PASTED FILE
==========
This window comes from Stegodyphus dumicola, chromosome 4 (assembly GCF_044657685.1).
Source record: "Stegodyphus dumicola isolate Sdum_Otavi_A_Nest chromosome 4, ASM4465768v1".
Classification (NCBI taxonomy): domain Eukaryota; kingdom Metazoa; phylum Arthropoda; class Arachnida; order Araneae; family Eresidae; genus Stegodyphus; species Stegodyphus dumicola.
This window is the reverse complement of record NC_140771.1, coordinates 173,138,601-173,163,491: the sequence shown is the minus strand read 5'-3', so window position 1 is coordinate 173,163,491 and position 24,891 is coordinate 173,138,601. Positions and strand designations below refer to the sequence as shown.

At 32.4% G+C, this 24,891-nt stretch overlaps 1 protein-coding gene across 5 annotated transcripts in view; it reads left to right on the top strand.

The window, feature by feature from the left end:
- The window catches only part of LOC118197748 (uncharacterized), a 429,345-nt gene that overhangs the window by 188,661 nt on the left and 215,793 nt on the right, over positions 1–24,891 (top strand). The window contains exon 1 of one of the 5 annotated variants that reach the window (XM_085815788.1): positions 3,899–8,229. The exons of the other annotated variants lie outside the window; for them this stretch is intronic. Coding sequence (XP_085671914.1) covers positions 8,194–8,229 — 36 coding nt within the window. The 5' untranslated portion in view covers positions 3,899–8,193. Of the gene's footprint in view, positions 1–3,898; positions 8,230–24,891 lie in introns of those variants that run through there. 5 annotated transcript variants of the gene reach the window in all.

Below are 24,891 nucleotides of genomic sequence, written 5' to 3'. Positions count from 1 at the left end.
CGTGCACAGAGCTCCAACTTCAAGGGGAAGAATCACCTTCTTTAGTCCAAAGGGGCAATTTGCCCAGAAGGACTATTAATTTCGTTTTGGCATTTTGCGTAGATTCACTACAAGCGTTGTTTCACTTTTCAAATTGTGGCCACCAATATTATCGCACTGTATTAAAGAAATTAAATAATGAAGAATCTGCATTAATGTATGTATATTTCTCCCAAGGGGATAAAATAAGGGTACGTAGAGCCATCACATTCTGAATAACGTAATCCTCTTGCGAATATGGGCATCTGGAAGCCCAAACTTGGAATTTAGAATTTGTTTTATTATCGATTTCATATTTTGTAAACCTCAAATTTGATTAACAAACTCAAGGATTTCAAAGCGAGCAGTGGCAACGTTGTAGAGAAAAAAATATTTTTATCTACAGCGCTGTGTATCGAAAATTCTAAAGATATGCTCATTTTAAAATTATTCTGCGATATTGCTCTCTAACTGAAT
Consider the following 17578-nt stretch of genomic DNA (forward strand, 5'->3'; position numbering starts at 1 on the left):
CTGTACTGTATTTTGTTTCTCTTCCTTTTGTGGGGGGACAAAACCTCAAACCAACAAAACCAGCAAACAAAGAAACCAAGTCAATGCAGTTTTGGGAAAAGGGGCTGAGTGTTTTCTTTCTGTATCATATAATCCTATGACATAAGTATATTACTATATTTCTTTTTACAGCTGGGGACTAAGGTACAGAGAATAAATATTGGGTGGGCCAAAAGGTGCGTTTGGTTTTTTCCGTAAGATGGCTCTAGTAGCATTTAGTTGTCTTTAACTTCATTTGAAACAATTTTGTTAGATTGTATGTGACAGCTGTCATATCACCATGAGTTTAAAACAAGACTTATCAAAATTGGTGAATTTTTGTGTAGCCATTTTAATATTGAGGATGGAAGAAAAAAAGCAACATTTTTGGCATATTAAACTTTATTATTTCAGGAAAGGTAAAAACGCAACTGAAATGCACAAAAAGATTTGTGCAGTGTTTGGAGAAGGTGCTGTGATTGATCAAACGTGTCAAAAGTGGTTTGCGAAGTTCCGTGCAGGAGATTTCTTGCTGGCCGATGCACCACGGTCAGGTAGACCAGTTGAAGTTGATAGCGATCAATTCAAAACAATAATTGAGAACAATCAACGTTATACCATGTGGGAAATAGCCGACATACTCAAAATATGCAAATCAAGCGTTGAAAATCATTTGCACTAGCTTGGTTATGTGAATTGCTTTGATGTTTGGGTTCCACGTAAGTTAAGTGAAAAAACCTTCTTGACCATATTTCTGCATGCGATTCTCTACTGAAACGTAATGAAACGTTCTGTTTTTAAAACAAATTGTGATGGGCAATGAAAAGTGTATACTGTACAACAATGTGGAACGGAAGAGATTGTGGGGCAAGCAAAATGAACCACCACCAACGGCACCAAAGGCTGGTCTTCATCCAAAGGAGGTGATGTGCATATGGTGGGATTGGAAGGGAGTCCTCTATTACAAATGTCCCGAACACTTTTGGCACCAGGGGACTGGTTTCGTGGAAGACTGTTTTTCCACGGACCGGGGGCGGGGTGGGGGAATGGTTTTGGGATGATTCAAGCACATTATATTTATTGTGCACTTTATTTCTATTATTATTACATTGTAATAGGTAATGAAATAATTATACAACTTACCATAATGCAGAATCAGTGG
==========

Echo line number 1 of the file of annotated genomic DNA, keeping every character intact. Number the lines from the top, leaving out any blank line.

This window comes from Stegodyphus dumicola, chromosome 4 (assembly GCF_044657685.1).